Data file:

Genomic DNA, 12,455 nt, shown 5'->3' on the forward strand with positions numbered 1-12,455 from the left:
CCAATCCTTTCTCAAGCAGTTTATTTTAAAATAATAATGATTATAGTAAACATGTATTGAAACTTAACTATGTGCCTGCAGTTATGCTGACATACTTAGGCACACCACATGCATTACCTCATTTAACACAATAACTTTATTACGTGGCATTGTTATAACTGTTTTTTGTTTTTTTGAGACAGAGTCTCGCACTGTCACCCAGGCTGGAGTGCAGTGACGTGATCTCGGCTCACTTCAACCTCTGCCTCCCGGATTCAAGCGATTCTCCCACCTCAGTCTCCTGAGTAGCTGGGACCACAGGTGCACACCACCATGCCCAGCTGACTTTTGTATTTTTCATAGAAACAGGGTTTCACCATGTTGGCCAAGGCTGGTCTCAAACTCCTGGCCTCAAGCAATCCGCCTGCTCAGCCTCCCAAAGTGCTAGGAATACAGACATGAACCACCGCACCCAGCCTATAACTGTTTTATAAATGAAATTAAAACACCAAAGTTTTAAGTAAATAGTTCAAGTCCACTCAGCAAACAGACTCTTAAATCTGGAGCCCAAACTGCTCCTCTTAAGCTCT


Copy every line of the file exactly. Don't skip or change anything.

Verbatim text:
Genomic DNA, 12,455 nt, shown 5'->3' on the forward strand with positions numbered 1-12,455 from the left:
CCAATCCTTTCTCAAGCAGTTTATTTTAAAATAATAATGATTATAGTAAACATGTATTGAAACTTAACTATGTGCCTGCAGTTATGCTGACATACTTAGGCACACCACATGCATTACCTCATTTAACACAATAACTTTATTACGTGGCATTGTTATAACTGTTTTTTGTTTTTTTGAGACAGAGTCTCGCACTGTCACCCAGGCTGGAGTGCAGTGACGTGATCTCGGCTCACTTCAACCTCTGCCTCCCGGATTCAAGCGATTCTCCCACCTCAGTCTCCTGAGTAGCTGGGACCACAGGTGCACACCACCATGCCCAGCTGACTTTTGTATTTTTCATAGAAACAGGGTTTCACCATGTTGGCCAAGGCTGGTCTCAAACTCCTGGCCTCAAGCAATCCGCCTGCTCAGCCTCCCAAAGTGCTAGGAATACAGACATGAACCACCGCACCCAGCCTATAACTGTTTTATAAATGAAATTAAAACACCAAAGTTTTAAGTAAATAGTTCAAGTCCACTCAGCAAACAGACTCTTAAATCTGGAGCCCAAACTGCTCCTCTTAAGCTCT